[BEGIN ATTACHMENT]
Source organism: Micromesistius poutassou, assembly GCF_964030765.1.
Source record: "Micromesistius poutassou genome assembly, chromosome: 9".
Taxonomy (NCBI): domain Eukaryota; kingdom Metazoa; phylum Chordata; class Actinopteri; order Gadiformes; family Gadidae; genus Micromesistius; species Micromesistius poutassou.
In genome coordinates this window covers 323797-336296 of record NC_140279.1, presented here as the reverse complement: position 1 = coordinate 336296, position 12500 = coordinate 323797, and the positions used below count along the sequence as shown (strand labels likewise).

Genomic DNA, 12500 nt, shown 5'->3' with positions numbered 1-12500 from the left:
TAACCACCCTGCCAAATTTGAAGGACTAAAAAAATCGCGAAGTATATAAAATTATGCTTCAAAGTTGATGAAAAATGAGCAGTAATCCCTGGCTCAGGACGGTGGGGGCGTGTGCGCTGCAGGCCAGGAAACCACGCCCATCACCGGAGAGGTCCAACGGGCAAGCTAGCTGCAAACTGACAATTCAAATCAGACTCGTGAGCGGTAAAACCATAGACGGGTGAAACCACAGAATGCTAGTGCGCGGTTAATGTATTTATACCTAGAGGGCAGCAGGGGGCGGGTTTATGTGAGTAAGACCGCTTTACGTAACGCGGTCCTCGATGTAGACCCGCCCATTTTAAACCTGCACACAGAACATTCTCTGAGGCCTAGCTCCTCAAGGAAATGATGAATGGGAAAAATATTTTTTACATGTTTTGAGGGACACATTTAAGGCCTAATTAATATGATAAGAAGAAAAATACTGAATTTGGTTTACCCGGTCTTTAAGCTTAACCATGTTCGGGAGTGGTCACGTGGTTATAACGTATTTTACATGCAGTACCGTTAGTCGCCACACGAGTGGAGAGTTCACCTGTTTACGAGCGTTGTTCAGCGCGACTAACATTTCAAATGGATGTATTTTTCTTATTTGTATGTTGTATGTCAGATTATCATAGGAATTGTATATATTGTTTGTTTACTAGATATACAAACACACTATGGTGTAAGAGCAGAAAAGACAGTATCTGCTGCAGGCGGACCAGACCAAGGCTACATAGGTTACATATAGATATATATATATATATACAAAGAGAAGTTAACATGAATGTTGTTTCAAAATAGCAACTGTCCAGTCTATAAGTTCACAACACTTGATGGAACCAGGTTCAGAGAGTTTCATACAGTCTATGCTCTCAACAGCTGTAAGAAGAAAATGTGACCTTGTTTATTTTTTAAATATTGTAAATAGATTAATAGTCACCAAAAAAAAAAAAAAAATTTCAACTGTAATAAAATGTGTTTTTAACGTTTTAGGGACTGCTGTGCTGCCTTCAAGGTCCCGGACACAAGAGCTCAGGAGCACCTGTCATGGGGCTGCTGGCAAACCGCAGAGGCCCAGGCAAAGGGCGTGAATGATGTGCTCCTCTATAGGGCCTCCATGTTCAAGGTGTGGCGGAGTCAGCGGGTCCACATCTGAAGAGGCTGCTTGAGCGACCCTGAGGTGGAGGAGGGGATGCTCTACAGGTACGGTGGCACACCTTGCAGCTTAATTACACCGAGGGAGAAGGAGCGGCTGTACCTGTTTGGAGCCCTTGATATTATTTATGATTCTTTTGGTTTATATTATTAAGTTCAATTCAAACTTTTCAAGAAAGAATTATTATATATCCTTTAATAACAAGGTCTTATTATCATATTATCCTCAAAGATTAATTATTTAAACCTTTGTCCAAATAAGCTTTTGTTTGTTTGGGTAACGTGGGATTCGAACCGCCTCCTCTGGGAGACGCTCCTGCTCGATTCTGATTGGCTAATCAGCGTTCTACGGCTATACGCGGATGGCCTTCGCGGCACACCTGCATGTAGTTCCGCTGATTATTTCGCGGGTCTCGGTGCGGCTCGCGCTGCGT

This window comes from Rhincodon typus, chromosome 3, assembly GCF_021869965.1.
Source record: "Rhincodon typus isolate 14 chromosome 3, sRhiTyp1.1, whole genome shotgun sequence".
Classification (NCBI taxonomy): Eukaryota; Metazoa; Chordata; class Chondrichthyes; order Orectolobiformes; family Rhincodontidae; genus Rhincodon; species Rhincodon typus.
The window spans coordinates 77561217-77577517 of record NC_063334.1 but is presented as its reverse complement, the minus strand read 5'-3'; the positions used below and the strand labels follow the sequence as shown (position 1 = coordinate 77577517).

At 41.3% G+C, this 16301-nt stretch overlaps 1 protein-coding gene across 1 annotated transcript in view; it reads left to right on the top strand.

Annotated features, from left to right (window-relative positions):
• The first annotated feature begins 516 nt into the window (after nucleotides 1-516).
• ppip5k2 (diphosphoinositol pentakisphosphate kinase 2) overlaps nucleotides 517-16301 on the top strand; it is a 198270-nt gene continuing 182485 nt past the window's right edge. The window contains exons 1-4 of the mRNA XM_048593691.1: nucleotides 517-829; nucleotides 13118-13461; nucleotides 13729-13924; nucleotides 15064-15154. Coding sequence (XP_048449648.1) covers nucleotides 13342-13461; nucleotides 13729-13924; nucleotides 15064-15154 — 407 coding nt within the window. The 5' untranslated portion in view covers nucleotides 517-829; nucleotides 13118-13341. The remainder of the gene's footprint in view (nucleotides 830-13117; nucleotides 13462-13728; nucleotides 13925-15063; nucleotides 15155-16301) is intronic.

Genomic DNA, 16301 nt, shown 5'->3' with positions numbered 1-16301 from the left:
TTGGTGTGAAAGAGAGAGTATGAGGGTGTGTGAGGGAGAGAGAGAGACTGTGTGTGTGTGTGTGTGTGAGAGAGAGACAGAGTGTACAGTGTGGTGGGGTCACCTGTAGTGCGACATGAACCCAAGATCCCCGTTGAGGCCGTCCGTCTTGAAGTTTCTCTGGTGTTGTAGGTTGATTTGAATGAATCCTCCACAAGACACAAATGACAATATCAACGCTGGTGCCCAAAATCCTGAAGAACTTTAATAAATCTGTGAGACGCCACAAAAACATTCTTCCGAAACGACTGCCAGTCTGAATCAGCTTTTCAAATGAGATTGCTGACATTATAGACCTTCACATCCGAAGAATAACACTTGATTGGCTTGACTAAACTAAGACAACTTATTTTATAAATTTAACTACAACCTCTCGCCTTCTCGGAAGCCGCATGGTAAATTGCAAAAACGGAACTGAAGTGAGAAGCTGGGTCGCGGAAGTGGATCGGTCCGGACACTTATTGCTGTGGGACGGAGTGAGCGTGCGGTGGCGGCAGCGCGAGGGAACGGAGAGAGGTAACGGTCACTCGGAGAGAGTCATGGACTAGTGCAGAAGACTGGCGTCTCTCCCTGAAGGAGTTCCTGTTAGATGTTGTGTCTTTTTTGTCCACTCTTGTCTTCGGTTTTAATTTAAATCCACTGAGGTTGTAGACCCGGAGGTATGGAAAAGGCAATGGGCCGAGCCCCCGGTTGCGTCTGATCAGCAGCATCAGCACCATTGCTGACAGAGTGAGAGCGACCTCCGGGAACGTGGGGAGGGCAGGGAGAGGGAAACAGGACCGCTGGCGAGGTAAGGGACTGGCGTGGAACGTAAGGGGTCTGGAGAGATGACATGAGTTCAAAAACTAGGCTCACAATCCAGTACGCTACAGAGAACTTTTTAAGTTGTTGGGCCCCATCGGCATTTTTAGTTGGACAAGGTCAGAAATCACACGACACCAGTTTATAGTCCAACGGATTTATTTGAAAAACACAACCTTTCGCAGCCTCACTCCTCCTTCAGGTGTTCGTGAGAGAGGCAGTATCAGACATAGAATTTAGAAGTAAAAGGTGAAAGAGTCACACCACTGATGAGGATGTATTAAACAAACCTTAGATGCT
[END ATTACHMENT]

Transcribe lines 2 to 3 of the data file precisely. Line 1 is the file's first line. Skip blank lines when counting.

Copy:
Source record: "Micromesistius poutassou genome assembly, chromosome: 9".
Taxonomy (NCBI): domain Eukaryota; kingdom Metazoa; phylum Chordata; class Actinopteri; order Gadiformes; family Gadidae; genus Micromesistius; species Micromesistius poutassou.